Local service clubs are providing critical funding to a group of concerned medical professionals who make special trips down to South America to administer orthopedic care.
At its regular breakfast meeting yesterday morning, the Rotary Club of St. Albert provided a cheque for $2,000 to representatives from the Canadian Association of Medical Teams Abroad (CAMTA). The nine-year-old collective of doctors and nurses and other health care practitioners have been passionately involved in providing free medical attention and equipment plus public education to the impoverished people of Ecuador. Their philosophy is that bringing one person back to health can save an entire family.
This recent contribution is just another demonstration of public support in a long series from that Rotary club along with its local sister Saint City Rotary, groups in Edmonton and Lions clubs too. As a non-profit organization, CAMTA relies on this funding in order to do its work, none of which goes to travel expenses.
Dr. John Lilley is one member. He and his wife, head pediatric nurse Eileen Guilfoyle, have been to Ecuador to see the problems first-hand at the Tierra Nueva Hospital in the capital city of Quito. The situation involves thousands of Ecuadorians living and working hard in poor environmental conditions. They literally work their bodies to the bone and their joints suffer greatly. Without CAMTA, many of these people wouldn’t be able to return to work at all.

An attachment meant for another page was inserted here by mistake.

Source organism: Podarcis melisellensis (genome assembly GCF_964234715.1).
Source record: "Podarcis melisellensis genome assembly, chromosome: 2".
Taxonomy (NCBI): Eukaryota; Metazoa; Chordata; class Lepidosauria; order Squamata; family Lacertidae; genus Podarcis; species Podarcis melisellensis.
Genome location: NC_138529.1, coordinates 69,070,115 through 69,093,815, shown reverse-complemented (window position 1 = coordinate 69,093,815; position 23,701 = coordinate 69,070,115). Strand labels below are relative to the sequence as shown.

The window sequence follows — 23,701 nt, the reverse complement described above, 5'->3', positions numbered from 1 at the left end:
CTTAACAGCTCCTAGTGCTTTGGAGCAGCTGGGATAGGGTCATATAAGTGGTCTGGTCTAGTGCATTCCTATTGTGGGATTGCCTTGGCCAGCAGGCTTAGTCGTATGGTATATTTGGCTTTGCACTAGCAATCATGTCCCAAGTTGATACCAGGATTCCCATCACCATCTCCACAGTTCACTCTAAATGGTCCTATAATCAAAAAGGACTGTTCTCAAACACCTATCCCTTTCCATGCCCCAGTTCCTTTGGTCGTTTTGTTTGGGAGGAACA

During its most recent trip, the team performed 46 hip arthroplasties on adults and 32 procedures on children including hip, tendon and clubfoot surgeries. Lilley said that success is a matter of perspective because the work will never end.
“We have a responsibility in our situation of wealth to give back to those who don’t [have the means],” he stated, adding that each annual trip is always eventful. “The needs never change. There are all these poor people who can’t access health care.”
According to his figures, last year’s budget was $377,000.
“That’s where the service clubs are really helpful. They understand the need and they’re very generous. In a sense, they’re the gasoline that fuels the engine.”
For more information on the group and its work, please visit www.camta.blogspot.com.